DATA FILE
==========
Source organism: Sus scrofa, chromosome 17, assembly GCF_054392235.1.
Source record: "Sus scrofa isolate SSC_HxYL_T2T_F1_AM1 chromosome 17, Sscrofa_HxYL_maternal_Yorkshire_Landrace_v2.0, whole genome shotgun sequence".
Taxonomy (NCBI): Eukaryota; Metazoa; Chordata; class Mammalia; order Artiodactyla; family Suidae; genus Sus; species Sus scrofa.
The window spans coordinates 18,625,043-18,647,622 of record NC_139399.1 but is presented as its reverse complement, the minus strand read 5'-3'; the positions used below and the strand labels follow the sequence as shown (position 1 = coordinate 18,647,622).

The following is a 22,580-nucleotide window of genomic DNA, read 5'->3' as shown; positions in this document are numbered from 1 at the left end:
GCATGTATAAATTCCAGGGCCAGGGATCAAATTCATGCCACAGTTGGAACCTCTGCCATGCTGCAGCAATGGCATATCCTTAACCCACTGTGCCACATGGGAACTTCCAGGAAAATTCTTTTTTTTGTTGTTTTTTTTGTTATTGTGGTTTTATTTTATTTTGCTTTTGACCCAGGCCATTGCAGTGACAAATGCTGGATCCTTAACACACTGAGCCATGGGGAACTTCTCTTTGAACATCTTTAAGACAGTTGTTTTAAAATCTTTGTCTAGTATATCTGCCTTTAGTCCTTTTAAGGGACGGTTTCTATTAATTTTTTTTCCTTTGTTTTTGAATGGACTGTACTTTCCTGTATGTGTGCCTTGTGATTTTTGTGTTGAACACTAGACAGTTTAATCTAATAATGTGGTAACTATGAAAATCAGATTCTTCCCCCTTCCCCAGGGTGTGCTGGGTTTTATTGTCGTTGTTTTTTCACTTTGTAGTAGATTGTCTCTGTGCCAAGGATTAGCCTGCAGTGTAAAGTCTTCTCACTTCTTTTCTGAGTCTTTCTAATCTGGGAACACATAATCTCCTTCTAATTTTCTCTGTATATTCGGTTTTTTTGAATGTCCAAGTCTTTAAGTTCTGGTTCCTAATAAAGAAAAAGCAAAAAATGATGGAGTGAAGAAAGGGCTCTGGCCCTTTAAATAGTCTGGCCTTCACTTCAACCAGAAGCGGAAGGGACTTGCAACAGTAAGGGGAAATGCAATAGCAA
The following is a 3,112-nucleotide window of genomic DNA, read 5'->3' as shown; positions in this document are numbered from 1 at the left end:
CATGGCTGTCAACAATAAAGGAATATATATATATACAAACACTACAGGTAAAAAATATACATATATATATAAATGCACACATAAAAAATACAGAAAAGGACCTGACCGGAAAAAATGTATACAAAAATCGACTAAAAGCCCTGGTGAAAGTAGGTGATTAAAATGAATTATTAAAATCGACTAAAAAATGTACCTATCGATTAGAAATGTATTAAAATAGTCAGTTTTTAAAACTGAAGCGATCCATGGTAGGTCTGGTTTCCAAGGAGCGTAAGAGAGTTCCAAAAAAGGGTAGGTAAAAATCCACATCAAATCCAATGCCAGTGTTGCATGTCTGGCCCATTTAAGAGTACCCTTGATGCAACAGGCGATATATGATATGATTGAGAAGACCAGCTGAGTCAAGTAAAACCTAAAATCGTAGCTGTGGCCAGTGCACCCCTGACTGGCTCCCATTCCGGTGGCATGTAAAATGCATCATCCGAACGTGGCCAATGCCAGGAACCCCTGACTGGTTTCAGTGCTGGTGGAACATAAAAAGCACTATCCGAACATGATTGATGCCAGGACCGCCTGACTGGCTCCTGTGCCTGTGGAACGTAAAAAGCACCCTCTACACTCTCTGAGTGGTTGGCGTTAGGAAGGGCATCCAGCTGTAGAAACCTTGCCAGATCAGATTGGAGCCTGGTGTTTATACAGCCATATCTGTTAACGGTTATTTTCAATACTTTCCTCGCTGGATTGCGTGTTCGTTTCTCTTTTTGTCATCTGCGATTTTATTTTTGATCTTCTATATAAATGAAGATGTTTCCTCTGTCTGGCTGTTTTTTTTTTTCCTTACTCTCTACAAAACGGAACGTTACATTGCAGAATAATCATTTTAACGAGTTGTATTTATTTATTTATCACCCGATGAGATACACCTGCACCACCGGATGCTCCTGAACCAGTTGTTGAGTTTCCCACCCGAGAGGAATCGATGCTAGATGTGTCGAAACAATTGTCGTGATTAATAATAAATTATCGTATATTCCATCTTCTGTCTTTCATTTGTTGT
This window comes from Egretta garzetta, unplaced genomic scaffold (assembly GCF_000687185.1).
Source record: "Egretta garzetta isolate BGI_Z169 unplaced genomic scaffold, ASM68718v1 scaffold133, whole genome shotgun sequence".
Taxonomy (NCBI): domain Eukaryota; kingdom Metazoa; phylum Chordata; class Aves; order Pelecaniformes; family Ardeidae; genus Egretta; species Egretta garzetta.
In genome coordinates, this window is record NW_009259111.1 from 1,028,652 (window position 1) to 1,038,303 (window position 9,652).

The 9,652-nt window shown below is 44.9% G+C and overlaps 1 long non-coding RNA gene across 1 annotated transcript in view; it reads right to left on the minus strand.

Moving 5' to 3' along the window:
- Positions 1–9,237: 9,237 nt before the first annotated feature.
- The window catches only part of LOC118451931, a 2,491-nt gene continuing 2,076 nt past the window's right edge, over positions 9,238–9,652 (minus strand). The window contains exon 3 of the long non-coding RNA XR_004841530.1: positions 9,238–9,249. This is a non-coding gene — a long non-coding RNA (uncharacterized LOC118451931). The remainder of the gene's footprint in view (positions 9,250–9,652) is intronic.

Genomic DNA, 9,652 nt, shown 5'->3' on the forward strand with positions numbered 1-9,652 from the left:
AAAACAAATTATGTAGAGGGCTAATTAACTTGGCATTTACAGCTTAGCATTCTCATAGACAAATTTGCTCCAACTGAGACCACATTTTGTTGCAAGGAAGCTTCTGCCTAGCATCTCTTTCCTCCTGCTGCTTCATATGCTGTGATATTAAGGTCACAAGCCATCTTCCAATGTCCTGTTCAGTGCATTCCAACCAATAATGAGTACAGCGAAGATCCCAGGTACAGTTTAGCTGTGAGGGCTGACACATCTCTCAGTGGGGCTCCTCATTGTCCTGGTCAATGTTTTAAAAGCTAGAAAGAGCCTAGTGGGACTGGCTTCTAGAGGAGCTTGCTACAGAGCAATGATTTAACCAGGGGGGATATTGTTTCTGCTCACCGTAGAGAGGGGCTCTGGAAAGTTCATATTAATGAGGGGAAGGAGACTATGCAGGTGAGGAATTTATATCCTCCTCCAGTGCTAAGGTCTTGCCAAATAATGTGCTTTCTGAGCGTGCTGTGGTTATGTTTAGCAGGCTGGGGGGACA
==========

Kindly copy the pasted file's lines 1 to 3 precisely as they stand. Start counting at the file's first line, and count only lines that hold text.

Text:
Source organism: Sus scrofa, chromosome 17, assembly GCF_054392235.1.
Source record: "Sus scrofa isolate SSC_HxYL_T2T_F1_AM1 chromosome 17, Sscrofa_HxYL_maternal_Yorkshire_Landrace_v2.0, whole genome shotgun sequence".
Taxonomy (NCBI): Eukaryota; Metazoa; Chordata; class Mammalia; order Artiodactyla; family Suidae; genus Sus; species Sus scrofa.